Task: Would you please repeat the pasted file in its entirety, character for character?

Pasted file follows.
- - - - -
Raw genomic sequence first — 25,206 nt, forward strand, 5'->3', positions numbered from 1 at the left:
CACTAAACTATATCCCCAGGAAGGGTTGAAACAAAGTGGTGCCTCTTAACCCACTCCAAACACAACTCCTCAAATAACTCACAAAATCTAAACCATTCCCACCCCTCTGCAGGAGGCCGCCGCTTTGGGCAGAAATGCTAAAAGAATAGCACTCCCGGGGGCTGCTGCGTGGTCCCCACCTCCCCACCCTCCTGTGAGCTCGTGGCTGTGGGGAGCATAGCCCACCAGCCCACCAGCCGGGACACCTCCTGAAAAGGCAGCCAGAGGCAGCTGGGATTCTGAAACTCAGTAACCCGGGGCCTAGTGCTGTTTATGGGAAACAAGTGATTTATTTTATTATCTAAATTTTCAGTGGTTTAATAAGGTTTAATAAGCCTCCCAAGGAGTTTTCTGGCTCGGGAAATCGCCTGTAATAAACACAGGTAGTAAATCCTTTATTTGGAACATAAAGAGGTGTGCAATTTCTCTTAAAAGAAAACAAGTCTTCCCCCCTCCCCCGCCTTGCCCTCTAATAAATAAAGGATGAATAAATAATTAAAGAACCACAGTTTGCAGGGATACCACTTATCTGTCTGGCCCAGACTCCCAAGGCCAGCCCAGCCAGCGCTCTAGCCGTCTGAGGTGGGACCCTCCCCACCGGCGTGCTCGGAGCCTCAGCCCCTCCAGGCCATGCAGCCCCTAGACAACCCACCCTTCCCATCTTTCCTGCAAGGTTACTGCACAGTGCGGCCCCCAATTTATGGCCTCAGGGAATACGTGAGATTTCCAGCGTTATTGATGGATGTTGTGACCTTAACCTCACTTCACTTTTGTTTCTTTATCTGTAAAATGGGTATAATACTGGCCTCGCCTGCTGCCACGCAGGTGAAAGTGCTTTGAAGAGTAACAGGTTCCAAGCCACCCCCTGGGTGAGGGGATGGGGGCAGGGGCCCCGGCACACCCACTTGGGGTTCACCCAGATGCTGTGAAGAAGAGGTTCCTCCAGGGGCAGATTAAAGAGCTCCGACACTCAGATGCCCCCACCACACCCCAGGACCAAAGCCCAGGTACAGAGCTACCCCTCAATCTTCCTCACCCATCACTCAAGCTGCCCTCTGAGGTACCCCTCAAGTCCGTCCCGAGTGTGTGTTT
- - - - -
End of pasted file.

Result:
Raw genomic sequence first — 25,206 nt, forward strand, 5'->3', positions numbered from 1 at the left:
CACTAAACTATATCCCCAGGAAGGGTTGAAACAAAGTGGTGCCTCTTAACCCACTCCAAACACAACTCCTCAAATAACTCACAAAATCTAAACCATTCCCACCCCTCTGCAGGAGGCCGCCGCTTTGGGCAGAAATGCTAAAAGAATAGCACTCCCGGGGGCTGCTGCGTGGTCCCCACCTCCCCACCCTCCTGTGAGCTCGTGGCTGTGGGGAGCATAGCCCACCAGCCCACCAGCCGGGACACCTCCTGAAAAGGCAGCCAGAGGCAGCTGGGATTCTGAAACTCAGTAACCCGGGGCCTAGTGCTGTTTATGGGAAACAAGTGATTTATTTTATTATCTAAATTTTCAGTGGTTTAATAAGGTTTAATAAGCCTCCCAAGGAGTTTTCTGGCTCGGGAAATCGCCTGTAATAAACACAGGTAGTAAATCCTTTATTTGGAACATAAAGAGGTGTGCAATTTCTCTTAAAAGAAAACAAGTCTTCCCCCCTCCCCCGCCTTGCCCTCTAATAAATAAAGGATGAATAAATAATTAAAGAACCACAGTTTGCAGGGATACCACTTATCTGTCTGGCCCAGACTCCCAAGGCCAGCCCAGCCAGCGCTCTAGCCGTCTGAGGTGGGACCCTCCCCACCGGCGTGCTCGGAGCCTCAGCCCCTCCAGGCCATGCAGCCCCTAGACAACCCACCCTTCCCATCTTTCCTGCAAGGTTACTGCACAGTGCGGCCCCCAATTTATGGCCTCAGGGAATACGTGAGATTTCCAGCGTTATTGATGGATGTTGTGACCTTAACCTCACTTCACTTTTGTTTCTTTATCTGTAAAATGGGTATAATACTGGCCTCGCCTGCTGCCACGCAGGTGAAAGTGCTTTGAAGAGTAACAGGTTCCAAGCCACCCCCTGGGTGAGGGGATGGGGGCAGGGGCCCCGGCACACCCACTTGGGGTTCACCCAGATGCTGTGAAGAAGAGGTTCCTCCAGGGGCAGATTAAAGAGCTCCGACACTCAGATGCCCCCACCACACCCCAGGACCAAAGCCCAGGTACAGAGCTACCCCTCAATCTTCCTCACCCATCACTCAAGCTGCCCTCTGAGGTACCCCTCAAGTCCGTCCCGAGTGTGTGTTT